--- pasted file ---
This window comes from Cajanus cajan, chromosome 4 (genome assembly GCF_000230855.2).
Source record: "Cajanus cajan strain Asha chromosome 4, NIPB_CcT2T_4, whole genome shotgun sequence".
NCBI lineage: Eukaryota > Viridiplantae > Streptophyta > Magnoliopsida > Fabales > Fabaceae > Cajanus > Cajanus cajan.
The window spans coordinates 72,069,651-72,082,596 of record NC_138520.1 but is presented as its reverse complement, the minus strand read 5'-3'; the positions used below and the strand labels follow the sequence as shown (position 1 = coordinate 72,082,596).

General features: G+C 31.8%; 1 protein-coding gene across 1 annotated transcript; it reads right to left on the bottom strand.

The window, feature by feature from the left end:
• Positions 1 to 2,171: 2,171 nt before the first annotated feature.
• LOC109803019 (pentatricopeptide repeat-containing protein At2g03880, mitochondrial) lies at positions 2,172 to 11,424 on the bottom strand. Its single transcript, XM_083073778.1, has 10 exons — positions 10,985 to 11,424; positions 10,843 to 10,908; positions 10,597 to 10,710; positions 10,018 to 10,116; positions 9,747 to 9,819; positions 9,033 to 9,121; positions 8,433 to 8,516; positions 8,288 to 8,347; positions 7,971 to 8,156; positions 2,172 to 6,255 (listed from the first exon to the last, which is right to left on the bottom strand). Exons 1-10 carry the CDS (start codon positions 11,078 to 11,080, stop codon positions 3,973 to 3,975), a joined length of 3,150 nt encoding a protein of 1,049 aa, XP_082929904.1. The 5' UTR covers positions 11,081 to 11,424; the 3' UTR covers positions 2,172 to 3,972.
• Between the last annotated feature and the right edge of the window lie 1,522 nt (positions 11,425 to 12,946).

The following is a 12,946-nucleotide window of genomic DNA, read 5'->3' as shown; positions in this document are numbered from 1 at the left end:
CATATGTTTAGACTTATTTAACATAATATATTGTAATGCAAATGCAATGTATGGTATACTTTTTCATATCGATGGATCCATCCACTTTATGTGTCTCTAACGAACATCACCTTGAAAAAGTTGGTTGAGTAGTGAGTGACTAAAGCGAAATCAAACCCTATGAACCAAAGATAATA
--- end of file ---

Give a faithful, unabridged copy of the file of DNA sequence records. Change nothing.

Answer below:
This window comes from Cajanus cajan, chromosome 4 (genome assembly GCF_000230855.2).
Source record: "Cajanus cajan strain Asha chromosome 4, NIPB_CcT2T_4, whole genome shotgun sequence".
NCBI lineage: Eukaryota > Viridiplantae > Streptophyta > Magnoliopsida > Fabales > Fabaceae > Cajanus > Cajanus cajan.
The window spans coordinates 72,069,651-72,082,596 of record NC_138520.1 but is presented as its reverse complement, the minus strand read 5'-3'; the positions used below and the strand labels follow the sequence as shown (position 1 = coordinate 72,082,596).

General features: G+C 31.8%; 1 protein-coding gene across 1 annotated transcript; it reads right to left on the bottom strand.

The window, feature by feature from the left end:
• Positions 1 to 2,171: 2,171 nt before the first annotated feature.
• LOC109803019 (pentatricopeptide repeat-containing protein At2g03880, mitochondrial) lies at positions 2,172 to 11,424 on the bottom strand. Its single transcript, XM_083073778.1, has 10 exons — positions 10,985 to 11,424; positions 10,843 to 10,908; positions 10,597 to 10,710; positions 10,018 to 10,116; positions 9,747 to 9,819; positions 9,033 to 9,121; positions 8,433 to 8,516; positions 8,288 to 8,347; positions 7,971 to 8,156; positions 2,172 to 6,255 (listed from the first exon to the last, which is right to left on the bottom strand). Exons 1-10 carry the CDS (start codon positions 11,078 to 11,080, stop codon positions 3,973 to 3,975), a joined length of 3,150 nt encoding a protein of 1,049 aa, XP_082929904.1. The 5' UTR covers positions 11,081 to 11,424; the 3' UTR covers positions 2,172 to 3,972.
• Between the last annotated feature and the right edge of the window lie 1,522 nt (positions 11,425 to 12,946).

The following is a 12,946-nucleotide window of genomic DNA, read 5'->3' as shown; positions in this document are numbered from 1 at the left end:
CATATGTTTAGACTTATTTAACATAATATATTGTAATGCAAATGCAATGTATGGTATACTTTTTCATATCGATGGATCCATCCACTTTATGTGTCTCTAACGAACATCACCTTGAAAAAGTTGGTTGAGTAGTGAGTGACTAAAGCGAAATCAAACCCTATGAACCAAAGATAATA